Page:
Permaculture Principles for Site Design – workshop report

Our Aug. 1-3 weekend workshop on permaculture principles for site design focused on the full range of possibilities for creating a master plan at Stone’s Throw Ecovillage, or on any piece of land from a small lot to hundreds of acres. Nathaniel Larson, an experienced permaculture designer who lives at Steward’s Draw on the Bayfield peninsula of Wisconsin, led the workshop and it was intense. Here is a brief set of impressions from Debbie Hass, one of the newest members of Stone’s Throw.

Checking soil for new gardens

Checking soil for new gardens

As I remember my time spent with Nathaniel, I learned to think of permaculture not just as a way of planning land use. Now I think of it as a way of living and a wide-ranging philosophy. These words have stayed with me: Care for people, Care for the land, Return the excess. If our culture could embrace this concept, what a better world we would live in!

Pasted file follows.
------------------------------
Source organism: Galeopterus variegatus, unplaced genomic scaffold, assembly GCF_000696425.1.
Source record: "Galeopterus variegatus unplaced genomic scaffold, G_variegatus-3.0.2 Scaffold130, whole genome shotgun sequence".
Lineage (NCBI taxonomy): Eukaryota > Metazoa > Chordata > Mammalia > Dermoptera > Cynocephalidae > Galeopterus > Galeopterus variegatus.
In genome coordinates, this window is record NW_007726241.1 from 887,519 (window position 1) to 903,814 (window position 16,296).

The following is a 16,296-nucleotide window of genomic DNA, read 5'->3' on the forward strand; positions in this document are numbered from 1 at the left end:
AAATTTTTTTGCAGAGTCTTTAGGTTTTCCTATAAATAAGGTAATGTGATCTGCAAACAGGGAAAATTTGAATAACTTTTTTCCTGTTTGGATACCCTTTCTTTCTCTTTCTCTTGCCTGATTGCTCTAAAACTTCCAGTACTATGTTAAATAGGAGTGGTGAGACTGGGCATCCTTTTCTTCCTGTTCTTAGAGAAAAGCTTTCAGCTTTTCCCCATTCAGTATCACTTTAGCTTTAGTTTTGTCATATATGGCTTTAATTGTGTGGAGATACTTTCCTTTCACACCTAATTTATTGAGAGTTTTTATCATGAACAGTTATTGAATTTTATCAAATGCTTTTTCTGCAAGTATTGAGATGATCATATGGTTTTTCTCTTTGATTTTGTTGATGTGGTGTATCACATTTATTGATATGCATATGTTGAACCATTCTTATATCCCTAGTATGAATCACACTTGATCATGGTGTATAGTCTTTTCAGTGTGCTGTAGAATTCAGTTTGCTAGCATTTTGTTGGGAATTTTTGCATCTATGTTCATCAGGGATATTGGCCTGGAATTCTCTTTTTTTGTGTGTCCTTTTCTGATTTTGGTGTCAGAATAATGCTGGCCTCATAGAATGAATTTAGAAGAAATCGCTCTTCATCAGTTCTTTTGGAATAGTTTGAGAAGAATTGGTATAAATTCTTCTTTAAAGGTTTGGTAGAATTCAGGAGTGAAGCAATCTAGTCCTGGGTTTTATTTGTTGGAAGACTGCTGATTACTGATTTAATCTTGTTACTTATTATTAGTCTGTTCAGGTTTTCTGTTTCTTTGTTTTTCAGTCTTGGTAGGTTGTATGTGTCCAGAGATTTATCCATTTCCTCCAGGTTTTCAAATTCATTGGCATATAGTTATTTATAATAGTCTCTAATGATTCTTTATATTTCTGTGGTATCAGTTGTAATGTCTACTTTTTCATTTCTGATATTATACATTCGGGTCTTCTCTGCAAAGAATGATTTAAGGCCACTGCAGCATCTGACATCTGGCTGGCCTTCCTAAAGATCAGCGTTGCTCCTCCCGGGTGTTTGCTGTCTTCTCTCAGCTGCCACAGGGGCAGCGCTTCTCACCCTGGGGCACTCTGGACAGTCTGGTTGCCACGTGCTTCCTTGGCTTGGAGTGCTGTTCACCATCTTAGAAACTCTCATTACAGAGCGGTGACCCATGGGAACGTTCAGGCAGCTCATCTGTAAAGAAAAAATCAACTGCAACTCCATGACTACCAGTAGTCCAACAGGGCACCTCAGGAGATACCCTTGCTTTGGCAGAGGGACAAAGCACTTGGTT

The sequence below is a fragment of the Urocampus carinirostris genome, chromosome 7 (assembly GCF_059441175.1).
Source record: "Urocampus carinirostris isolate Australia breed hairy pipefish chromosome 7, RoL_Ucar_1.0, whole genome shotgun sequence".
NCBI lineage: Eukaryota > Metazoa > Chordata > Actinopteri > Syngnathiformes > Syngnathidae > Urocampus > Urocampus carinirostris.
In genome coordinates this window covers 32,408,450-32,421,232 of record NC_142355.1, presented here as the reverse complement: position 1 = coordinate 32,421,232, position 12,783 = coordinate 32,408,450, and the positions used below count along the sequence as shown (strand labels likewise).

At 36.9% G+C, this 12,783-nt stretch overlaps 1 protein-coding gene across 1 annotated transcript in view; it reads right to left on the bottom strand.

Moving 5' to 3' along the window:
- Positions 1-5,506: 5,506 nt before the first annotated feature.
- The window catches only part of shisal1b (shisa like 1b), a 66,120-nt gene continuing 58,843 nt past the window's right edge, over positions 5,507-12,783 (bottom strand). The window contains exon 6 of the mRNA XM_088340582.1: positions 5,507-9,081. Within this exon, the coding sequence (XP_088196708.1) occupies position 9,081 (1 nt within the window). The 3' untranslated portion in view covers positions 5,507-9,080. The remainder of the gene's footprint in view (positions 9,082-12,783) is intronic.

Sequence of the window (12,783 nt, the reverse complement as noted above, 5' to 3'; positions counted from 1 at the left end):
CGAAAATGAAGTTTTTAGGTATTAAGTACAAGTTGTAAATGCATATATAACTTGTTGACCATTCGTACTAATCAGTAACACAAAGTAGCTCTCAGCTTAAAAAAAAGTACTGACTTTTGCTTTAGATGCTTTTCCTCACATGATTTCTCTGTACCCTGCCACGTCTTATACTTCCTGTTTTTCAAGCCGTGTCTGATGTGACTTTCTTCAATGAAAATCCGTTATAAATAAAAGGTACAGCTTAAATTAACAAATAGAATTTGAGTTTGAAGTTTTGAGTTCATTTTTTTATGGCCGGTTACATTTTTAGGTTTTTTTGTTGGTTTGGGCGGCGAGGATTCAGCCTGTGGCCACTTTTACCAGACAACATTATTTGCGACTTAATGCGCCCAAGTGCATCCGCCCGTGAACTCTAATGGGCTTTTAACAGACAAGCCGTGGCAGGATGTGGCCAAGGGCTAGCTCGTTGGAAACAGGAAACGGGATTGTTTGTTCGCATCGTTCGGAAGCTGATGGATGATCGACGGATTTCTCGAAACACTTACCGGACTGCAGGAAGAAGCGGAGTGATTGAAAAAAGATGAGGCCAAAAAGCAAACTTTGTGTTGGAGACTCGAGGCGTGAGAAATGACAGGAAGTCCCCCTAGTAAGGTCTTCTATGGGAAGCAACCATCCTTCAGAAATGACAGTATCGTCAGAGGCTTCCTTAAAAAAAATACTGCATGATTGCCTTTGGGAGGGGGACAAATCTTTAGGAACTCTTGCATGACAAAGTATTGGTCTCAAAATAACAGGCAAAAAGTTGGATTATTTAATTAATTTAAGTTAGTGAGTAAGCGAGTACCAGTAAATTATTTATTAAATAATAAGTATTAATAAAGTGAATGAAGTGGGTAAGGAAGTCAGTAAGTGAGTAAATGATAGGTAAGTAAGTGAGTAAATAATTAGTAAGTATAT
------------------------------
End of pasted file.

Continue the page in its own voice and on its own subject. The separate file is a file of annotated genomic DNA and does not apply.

Straw bale common house at Nathaniel Larson's community, Steward's Draw

Straw bale common house at Nathaniel Larson’s community, Steward’s Draw

His simple outline for site planning went like this:
Identify your goals and the yields already available as well as those desired.
Identify your resources and restraints.
Observe the site over a period of time, at least a year.
Implement your plans incrementally– start small.
Accept feedback and reassess as you go forward.

Other ideas I loved:
Permaculture design should mimic the patterns and processes of nature to make the least change for the greatest effect.
Everything gardens. Observe: What role is this plant/animal playing in the landscape? How could I use it to garden for me?
Turn your problems into the solution. For example, when I see that a ground squirrel has dug a hole in my garden, instead of thinking, “It’s an invader come to steal my harvest,” I now think, “What a great way for water to filter into the ground.”
I tend to be a take-action-now person. The permaculture workshop challenged me to stop and sit with the land, to observe and to be more mindful and in the moment. It was time well spent.

Planting mixed windbreak of hazelnuts, white pine, white cedar, elderberry

Planting mixed windbreak of hazelnuts, white pine, white cedar, elderberry

As someone who has learned about permaculture later in life, my favorite quote was, “A society grows great when old men and women plant trees whose shade they know they shall never sit in.” I hope to be that old woman.

Permaculture playing cards - full of information - contact us to buy!

Permaculture playing cards full of information – contact us!

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